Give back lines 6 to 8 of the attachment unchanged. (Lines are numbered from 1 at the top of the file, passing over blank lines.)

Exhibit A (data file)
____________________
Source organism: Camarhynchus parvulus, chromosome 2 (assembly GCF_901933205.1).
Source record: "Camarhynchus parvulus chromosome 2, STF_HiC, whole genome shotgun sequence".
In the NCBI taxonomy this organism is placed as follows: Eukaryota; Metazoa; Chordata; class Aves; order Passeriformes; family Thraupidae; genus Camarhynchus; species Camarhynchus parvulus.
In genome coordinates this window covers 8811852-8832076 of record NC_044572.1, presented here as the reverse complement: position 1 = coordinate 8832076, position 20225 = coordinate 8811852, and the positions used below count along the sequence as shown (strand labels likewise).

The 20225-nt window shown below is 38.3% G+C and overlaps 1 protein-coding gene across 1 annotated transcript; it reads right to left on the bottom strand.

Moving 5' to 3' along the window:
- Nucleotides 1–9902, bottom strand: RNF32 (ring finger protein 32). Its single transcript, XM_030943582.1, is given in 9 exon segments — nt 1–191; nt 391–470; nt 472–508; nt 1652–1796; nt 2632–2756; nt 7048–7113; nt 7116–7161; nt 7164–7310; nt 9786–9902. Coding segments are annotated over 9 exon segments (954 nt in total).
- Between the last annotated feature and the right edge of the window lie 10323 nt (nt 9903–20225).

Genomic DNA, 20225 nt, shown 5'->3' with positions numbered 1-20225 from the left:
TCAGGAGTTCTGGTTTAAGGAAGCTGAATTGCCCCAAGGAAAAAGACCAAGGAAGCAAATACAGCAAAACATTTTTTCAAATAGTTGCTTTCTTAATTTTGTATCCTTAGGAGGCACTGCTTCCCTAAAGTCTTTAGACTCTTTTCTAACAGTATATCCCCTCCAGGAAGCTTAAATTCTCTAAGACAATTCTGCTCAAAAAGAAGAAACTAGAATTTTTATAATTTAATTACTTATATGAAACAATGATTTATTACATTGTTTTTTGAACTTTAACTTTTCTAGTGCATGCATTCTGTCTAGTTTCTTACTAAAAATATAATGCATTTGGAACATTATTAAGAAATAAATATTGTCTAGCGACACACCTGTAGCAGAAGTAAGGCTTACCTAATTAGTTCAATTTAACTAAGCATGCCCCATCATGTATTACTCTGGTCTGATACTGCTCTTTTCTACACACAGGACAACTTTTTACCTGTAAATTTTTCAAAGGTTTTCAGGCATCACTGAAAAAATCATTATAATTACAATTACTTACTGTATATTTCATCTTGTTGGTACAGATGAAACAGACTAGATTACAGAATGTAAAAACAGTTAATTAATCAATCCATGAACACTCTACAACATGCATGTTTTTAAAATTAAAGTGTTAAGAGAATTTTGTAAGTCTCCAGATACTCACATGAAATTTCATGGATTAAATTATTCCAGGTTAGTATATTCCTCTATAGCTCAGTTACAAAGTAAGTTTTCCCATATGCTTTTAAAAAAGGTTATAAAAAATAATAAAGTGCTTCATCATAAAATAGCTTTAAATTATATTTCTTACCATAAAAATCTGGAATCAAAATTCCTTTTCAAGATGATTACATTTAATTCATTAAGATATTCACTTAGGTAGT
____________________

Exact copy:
Moving 5' to 3' along the window:
- Nucleotides 1–9902, bottom strand: RNF32 (ring finger protein 32). Its single transcript, XM_030943582.1, is given in 9 exon segments — nt 1–191; nt 391–470; nt 472–508; nt 1652–1796; nt 2632–2756; nt 7048–7113; nt 7116–7161; nt 7164–7310; nt 9786–9902. Coding segments are annotated over 9 exon segments (954 nt in total).
- Between the last annotated feature and the right edge of the window lie 10323 nt (nt 9903–20225).